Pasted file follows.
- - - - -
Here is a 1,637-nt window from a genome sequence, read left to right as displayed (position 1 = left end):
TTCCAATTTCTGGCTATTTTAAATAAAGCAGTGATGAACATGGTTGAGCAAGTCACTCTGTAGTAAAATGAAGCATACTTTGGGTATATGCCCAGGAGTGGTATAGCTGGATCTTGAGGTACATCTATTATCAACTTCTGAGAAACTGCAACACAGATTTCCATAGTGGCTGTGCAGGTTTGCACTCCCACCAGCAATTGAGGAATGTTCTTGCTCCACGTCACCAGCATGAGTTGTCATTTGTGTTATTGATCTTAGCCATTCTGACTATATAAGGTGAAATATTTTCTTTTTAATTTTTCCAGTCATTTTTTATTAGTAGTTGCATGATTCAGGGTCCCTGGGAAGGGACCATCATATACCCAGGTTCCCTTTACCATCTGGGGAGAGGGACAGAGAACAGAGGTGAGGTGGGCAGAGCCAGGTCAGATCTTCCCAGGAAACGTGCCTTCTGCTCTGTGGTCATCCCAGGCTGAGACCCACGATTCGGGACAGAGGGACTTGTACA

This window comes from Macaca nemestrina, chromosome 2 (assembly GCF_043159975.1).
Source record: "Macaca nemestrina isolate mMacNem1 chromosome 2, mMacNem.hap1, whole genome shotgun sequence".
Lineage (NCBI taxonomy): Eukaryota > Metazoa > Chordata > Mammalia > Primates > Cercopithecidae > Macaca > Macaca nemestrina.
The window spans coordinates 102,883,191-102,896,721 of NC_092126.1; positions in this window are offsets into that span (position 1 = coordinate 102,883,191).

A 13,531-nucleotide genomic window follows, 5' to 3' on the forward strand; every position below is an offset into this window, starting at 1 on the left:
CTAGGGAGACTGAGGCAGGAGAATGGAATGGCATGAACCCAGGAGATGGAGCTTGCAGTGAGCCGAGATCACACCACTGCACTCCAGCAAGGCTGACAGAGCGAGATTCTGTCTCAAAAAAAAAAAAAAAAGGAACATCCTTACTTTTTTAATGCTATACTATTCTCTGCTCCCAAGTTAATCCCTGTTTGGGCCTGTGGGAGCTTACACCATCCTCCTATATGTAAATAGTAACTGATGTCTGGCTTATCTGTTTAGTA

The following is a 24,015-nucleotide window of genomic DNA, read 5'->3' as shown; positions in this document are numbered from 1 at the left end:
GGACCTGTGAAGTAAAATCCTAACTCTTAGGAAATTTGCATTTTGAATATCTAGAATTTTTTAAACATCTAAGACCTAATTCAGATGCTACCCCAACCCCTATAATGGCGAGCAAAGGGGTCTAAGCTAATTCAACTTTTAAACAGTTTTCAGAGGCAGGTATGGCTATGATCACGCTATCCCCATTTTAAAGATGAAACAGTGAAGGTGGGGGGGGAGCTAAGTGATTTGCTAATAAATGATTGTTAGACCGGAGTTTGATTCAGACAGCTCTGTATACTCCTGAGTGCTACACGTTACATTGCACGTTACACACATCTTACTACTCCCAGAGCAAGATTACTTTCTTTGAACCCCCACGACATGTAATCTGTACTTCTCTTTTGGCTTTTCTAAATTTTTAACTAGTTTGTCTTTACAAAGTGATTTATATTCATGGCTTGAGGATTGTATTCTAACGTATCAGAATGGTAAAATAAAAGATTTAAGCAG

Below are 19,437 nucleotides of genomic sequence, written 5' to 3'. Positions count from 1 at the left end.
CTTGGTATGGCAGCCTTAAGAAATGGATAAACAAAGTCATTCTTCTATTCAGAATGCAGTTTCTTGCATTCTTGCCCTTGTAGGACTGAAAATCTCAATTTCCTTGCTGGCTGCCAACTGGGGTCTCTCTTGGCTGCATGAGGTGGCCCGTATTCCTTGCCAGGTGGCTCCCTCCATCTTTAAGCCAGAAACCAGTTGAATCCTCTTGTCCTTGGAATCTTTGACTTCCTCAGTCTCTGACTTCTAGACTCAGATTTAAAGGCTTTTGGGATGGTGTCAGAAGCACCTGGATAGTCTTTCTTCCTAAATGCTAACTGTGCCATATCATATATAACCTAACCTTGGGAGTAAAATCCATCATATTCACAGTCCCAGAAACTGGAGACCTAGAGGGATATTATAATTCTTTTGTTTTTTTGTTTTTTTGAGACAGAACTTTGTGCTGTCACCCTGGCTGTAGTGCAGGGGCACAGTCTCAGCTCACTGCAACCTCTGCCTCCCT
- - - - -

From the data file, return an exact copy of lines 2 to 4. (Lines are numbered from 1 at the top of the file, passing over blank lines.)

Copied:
TTCCAATTTCTGGCTATTTTAAATAAAGCAGTGATGAACATGGTTGAGCAAGTCACTCTGTAGTAAAATGAAGCATACTTTGGGTATATGCCCAGGAGTGGTATAGCTGGATCTTGAGGTACATCTATTATCAACTTCTGAGAAACTGCAACACAGATTTCCATAGTGGCTGTGCAGGTTTGCACTCCCACCAGCAATTGAGGAATGTTCTTGCTCCACGTCACCAGCATGAGTTGTCATTTGTGTTATTGATCTTAGCCATTCTGACTATATAAGGTGAAATATTTTCTTTTTAATTTTTCCAGTCATTTTTTATTAGTAGTTGCATGATTCAGGGTCCCTGGGAAGGGACCATCATATACCCAGGTTCCCTTTACCATCTGGGGAGAGGGACAGAGAACAGAGGTGAGGTGGGCAGAGCCAGGTCAGATCTTCCCAGGAAACGTGCCTTCTGCTCTGTGGTCATCCCAGGCTGAGACCCACGATTCGGGACAGAGGGACTTGTACA

This window comes from Macaca nemestrina, chromosome 2 (assembly GCF_043159975.1).
Source record: "Macaca nemestrina isolate mMacNem1 chromosome 2, mMacNem.hap1, whole genome shotgun sequence".